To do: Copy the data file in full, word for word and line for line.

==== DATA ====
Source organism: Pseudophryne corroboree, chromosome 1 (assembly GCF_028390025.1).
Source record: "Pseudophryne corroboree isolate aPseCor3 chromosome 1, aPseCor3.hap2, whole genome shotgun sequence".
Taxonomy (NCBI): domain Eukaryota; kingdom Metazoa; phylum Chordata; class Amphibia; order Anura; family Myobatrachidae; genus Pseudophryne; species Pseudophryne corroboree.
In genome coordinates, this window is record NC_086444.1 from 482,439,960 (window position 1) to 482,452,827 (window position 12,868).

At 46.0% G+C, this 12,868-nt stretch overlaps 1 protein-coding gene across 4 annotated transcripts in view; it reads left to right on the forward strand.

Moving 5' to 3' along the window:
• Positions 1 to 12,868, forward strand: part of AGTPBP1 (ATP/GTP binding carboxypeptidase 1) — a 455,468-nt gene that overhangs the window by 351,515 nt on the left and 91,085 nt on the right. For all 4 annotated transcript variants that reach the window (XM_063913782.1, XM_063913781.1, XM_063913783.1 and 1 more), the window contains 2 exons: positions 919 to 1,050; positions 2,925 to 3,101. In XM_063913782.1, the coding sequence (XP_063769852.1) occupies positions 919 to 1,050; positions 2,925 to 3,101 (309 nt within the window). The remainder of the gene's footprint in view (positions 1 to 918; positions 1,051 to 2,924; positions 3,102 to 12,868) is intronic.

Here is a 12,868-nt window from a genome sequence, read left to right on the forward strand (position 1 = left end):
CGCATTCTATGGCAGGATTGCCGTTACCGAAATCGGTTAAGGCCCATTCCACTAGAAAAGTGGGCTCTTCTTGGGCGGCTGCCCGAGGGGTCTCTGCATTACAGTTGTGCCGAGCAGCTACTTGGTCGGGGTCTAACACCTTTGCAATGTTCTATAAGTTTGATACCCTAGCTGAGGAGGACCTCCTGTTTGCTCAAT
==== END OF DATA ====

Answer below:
Source organism: Pseudophryne corroboree, chromosome 1 (assembly GCF_028390025.1).
Source record: "Pseudophryne corroboree isolate aPseCor3 chromosome 1, aPseCor3.hap2, whole genome shotgun sequence".
Taxonomy (NCBI): domain Eukaryota; kingdom Metazoa; phylum Chordata; class Amphibia; order Anura; family Myobatrachidae; genus Pseudophryne; species Pseudophryne corroboree.
In genome coordinates, this window is record NC_086444.1 from 482,439,960 (window position 1) to 482,452,827 (window position 12,868).

At 46.0% G+C, this 12,868-nt stretch overlaps 1 protein-coding gene across 4 annotated transcripts in view; it reads left to right on the forward strand.

Moving 5' to 3' along the window:
• Positions 1 to 12,868, forward strand: part of AGTPBP1 (ATP/GTP binding carboxypeptidase 1) — a 455,468-nt gene that overhangs the window by 351,515 nt on the left and 91,085 nt on the right. For all 4 annotated transcript variants that reach the window (XM_063913782.1, XM_063913781.1, XM_063913783.1 and 1 more), the window contains 2 exons: positions 919 to 1,050; positions 2,925 to 3,101. In XM_063913782.1, the coding sequence (XP_063769852.1) occupies positions 919 to 1,050; positions 2,925 to 3,101 (309 nt within the window). The remainder of the gene's footprint in view (positions 1 to 918; positions 1,051 to 2,924; positions 3,102 to 12,868) is intronic.

Here is a 12,868-nt window from a genome sequence, read left to right on the forward strand (position 1 = left end):
CGCATTCTATGGCAGGATTGCCGTTACCGAAATCGGTTAAGGCCCATTCCACTAGAAAAGTGGGCTCTTCTTGGGCGGCTGCCCGAGGGGTCTCTGCATTACAGTTGTGCCGAGCAGCTACTTGGTCGGGGTCTAACACCTTTGCAATGTTCTATAAGTTTGATACCCTAGCTGAGGAGGACCTCCTGTTTGCTCAAT